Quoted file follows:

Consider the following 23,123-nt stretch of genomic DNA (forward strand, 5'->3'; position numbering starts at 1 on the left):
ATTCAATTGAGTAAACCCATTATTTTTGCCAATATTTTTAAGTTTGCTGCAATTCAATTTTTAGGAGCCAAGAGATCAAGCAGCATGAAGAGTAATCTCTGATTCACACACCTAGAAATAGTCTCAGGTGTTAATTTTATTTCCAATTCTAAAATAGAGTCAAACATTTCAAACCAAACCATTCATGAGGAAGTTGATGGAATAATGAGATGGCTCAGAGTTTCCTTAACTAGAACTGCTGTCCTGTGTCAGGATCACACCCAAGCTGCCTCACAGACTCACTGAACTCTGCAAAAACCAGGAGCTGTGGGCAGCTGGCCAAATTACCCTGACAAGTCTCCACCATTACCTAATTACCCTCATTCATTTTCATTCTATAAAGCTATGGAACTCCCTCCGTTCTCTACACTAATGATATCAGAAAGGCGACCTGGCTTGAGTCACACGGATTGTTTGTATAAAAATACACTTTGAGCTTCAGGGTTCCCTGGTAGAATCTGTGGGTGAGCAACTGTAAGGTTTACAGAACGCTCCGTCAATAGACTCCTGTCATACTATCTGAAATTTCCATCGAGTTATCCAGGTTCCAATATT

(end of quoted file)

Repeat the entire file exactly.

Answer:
Consider the following 23,123-nt stretch of genomic DNA (forward strand, 5'->3'; position numbering starts at 1 on the left):
ATTCAATTGAGTAAACCCATTATTTTTGCCAATATTTTTAAGTTTGCTGCAATTCAATTTTTAGGAGCCAAGAGATCAAGCAGCATGAAGAGTAATCTCTGATTCACACACCTAGAAATAGTCTCAGGTGTTAATTTTATTTCCAATTCTAAAATAGAGTCAAACATTTCAAACCAAACCATTCATGAGGAAGTTGATGGAATAATGAGATGGCTCAGAGTTTCCTTAACTAGAACTGCTGTCCTGTGTCAGGATCACACCCAAGCTGCCTCACAGACTCACTGAACTCTGCAAAAACCAGGAGCTGTGGGCAGCTGGCCAAATTACCCTGACAAGTCTCCACCATTACCTAATTACCCTCATTCATTTTCATTCTATAAAGCTATGGAACTCCCTCCGTTCTCTACACTAATGATATCAGAAAGGCGACCTGGCTTGAGTCACACGGATTGTTTGTATAAAAATACACTTTGAGCTTCAGGGTTCCCTGGTAGAATCTGTGGGTGAGCAACTGTAAGGTTTACAGAACGCTCCGTCAATAGACTCCTGTCATACTATCTGAAATTTCCATCGAGTTATCCAGGTTCCAATATT